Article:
Craig Johnson is guilty of the cardinal sin of “telling – not showing – what happened when it comes time for him to wrap up The Land of Wolves, something that never fails to annoy me as a reader. And, to make it even worse, Johnson has Longmire do all of his “telling” to the one deputy who has been close to him during most of the murder investigation, Vic Moretti. That Moretti is also Longmire’s love interest in the series, makes it even harder to believe that she would not have already been aware of most of what Longmire reveals to her.

Bottom Line: It’s always good to spend some time in Wyoming with Walt Longmire and the crew, but this one is a bit of a disappointment because not all of my old Wyoming friends showed up for our annual reunion. Here’s hoping that by the next book, Walt is more his old self and that the secondary characters all make the cut. And, please, enough with the passive, conversational-recap endings.

9 comments:

  1. Longmire has been a favorite since the first book, but I will definitely miss Henry's presence. How could Craig Johnson give Henry Standing Bear less time than he deserves?

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    1. If I recall correctly, Henry was only in the book in two or three brief scenes during which Walt visited him in the bar. That's way too little exposure for such a great character who won't get another shot at new life for a whole year.

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  2. An excellent review. I haven't read any of them. I watched some of the TV shows, but for some reason, I didn't care for them.

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    1. Thanks, Nan.

      I'm assuming that you started the Netflix series at the beginning. Surprisingly, the first ones are pretty closely based on Johnson's earliest Longmire books but they fall the flattest. It was only after the books were pretty much exhausted that the series really took off, and by the end of the whole series I was really sorry to see it end. The shows did a great job of keeping the literary characters honest, but at the same time, letting them expand into whole new people. It was fun.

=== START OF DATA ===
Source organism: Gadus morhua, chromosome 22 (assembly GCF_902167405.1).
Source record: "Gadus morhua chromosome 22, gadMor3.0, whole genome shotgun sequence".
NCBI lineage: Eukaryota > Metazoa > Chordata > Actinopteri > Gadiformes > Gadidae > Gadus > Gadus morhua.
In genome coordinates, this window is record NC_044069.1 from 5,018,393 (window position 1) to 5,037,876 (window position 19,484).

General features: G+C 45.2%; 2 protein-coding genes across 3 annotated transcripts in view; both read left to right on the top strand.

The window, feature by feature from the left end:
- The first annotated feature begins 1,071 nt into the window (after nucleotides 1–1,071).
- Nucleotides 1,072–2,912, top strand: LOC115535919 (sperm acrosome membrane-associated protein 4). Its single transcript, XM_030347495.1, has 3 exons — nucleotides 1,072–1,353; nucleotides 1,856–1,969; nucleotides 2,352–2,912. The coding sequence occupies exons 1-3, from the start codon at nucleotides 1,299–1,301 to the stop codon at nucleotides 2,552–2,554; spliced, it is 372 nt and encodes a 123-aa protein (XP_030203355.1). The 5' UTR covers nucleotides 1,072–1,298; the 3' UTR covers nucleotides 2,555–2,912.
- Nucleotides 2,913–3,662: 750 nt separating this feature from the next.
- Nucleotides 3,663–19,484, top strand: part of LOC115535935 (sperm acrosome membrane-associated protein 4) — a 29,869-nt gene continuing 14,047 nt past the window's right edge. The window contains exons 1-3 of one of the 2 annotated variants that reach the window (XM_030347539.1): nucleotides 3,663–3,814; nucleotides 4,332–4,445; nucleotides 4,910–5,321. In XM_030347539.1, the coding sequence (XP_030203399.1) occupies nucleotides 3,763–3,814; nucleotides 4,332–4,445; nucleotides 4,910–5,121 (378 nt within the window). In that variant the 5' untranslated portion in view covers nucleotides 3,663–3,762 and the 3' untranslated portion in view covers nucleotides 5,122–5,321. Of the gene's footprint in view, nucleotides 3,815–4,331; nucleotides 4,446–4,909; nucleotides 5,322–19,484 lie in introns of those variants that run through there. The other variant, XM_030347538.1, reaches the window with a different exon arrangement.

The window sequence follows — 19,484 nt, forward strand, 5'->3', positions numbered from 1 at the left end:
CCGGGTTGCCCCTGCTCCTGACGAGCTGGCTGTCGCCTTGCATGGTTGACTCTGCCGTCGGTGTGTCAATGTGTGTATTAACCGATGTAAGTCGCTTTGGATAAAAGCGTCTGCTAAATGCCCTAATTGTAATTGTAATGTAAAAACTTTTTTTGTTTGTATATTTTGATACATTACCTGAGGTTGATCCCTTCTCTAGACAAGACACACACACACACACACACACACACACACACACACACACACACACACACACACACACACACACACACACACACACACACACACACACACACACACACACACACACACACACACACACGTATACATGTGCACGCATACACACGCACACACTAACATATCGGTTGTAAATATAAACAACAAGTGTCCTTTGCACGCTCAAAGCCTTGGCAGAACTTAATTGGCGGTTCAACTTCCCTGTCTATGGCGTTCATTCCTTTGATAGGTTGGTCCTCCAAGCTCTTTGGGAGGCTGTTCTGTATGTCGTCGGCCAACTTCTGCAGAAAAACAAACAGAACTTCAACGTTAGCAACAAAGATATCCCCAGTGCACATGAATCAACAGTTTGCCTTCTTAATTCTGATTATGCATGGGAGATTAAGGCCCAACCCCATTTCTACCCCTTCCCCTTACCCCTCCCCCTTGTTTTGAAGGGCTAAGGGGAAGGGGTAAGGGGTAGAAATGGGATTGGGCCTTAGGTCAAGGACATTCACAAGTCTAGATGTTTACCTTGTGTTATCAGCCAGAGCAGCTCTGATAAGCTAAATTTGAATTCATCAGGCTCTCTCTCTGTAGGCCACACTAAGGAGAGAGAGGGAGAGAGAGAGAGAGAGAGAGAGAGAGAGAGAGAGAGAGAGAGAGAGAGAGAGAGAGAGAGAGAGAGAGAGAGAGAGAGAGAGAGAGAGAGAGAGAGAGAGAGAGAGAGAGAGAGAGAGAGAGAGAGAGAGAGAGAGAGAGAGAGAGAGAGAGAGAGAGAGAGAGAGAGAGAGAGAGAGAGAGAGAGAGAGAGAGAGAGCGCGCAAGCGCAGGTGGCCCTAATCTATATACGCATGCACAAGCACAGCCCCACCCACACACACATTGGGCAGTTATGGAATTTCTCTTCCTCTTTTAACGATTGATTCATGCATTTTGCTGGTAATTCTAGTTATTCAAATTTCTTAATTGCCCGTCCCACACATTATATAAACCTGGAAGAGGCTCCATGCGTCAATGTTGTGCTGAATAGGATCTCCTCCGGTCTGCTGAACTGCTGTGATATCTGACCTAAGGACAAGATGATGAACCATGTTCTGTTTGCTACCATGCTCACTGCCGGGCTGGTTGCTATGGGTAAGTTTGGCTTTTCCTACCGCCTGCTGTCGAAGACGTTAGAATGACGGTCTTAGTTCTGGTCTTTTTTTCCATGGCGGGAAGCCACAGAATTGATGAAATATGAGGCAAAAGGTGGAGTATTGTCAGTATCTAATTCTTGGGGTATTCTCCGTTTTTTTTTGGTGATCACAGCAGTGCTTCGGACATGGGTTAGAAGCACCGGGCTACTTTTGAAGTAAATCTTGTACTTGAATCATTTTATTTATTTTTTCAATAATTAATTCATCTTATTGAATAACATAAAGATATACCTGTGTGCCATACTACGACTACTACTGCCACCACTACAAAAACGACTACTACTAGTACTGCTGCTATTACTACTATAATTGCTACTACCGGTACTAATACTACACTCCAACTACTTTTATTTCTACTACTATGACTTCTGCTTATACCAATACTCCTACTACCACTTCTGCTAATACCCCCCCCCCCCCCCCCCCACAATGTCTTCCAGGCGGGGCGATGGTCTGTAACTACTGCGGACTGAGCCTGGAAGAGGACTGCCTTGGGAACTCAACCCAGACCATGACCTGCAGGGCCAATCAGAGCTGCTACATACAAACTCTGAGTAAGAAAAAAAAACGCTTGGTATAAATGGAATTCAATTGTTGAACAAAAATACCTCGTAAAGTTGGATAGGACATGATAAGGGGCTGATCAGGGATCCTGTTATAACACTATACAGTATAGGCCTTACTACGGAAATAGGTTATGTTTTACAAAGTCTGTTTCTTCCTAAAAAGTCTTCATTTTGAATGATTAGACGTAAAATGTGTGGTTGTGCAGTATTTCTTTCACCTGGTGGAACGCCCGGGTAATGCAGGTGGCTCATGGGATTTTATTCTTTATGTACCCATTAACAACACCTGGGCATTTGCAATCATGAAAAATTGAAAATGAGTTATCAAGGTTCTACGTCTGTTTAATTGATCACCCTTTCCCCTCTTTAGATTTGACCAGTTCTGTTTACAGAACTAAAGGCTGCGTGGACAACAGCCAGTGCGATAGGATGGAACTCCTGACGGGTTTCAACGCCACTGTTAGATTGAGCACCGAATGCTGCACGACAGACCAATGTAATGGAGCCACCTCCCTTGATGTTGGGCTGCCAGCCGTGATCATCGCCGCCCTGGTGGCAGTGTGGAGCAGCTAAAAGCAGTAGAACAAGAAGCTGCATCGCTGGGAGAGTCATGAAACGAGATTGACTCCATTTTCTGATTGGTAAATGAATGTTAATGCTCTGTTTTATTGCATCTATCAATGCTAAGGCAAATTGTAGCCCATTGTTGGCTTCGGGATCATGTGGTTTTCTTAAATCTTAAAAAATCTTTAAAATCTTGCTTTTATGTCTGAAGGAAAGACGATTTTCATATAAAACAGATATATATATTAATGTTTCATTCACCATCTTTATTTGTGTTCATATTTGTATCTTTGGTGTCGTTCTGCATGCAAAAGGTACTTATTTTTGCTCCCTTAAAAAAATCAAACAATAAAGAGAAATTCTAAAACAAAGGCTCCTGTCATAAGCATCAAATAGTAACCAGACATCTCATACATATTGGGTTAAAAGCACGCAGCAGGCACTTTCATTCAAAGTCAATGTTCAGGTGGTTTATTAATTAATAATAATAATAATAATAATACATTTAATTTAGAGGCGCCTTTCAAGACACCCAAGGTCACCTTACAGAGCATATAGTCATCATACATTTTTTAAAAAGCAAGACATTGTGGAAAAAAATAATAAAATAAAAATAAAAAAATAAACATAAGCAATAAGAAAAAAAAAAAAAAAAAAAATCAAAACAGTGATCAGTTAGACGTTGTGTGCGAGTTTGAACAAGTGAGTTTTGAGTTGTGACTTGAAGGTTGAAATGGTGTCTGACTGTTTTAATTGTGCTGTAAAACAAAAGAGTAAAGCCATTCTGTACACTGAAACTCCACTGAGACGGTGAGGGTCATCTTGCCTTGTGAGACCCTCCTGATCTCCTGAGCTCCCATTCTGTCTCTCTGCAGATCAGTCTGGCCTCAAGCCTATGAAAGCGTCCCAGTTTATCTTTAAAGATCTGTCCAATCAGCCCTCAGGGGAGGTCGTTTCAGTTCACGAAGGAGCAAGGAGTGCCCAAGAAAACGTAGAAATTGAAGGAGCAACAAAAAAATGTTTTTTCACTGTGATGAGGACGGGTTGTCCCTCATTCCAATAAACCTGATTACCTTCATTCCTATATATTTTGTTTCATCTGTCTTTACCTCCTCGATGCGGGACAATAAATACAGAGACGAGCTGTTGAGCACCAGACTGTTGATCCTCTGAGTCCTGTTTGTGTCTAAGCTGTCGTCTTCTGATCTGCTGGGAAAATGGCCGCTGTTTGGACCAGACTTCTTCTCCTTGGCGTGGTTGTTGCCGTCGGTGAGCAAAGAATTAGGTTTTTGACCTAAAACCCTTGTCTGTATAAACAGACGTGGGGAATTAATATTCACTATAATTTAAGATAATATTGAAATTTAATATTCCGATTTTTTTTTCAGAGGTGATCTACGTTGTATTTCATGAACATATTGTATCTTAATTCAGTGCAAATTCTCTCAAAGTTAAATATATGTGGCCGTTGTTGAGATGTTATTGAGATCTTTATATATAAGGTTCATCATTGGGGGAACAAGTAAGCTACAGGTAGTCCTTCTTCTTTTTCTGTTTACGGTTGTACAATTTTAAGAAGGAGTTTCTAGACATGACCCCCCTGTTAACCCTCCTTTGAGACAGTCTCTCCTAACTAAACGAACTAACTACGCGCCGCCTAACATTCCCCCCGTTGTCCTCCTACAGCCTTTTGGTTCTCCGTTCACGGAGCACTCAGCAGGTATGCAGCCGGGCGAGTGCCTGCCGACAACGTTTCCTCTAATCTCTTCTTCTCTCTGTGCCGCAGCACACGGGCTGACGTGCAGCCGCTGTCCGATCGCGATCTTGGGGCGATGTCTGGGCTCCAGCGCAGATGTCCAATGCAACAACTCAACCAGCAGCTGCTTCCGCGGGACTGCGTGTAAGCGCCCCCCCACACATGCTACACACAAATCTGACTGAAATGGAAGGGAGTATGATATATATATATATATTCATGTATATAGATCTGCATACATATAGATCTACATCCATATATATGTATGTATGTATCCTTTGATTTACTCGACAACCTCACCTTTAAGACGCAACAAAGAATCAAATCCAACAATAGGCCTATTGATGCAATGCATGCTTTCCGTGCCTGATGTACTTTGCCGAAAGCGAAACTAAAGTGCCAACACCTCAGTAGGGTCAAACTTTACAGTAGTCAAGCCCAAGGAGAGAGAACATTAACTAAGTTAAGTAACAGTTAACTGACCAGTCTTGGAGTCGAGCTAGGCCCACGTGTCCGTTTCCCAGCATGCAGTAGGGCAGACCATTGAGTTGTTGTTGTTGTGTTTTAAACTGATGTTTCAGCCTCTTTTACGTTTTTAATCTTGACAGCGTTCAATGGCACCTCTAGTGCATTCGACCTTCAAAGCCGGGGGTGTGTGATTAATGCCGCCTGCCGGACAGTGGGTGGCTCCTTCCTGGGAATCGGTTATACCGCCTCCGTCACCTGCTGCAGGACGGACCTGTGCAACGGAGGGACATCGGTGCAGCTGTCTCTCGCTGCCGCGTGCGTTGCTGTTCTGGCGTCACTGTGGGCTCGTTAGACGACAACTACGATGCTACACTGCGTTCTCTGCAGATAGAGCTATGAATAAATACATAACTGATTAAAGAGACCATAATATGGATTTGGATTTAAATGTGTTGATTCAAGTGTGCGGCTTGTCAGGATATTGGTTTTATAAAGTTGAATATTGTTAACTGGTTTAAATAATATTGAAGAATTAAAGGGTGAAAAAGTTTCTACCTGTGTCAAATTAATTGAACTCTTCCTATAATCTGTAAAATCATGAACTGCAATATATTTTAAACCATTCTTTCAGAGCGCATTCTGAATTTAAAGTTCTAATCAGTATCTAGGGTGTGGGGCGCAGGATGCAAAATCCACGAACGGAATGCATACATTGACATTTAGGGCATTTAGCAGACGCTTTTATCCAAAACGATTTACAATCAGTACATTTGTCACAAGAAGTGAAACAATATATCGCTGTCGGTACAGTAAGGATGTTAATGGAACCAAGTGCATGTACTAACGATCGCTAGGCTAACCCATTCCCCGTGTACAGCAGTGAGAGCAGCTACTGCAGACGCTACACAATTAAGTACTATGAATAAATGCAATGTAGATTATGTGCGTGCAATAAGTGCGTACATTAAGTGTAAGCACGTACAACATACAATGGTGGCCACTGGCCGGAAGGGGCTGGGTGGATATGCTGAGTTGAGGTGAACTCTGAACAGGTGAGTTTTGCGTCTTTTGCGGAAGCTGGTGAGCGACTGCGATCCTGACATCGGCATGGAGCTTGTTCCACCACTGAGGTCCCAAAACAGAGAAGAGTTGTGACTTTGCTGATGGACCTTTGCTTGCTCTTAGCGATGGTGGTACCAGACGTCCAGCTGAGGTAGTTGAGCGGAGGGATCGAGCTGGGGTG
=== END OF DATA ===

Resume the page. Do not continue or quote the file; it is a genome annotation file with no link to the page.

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  3. I've read four or five Longmire books but none for quite some time now. I enjoyed them very much so am not sure why I sort of ground to a halt with them. I tried the TV series a while back too but for some reason I didn't think that was as good as the books.

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    1. See above for my thoughts on the Netflix series, Cath. I actually gave up on the series for several months at one point because they just didn't seem to be doing justice to the books as I remembered them. Then, when they ran out of books, things took a turn for the better. I suppose that the freedom to be more creative with the characters helped a lot.

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  4. I always get annoyed when authors tell and not show, too. Especially when I know they're better than that. It sometimes makes me think they're just phoning it in, you know?

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    1. This is one of my worst pet peeves about books, so I'm kind of hard on any author guilty of doing it - especially one of my favorites like Craig Johnson.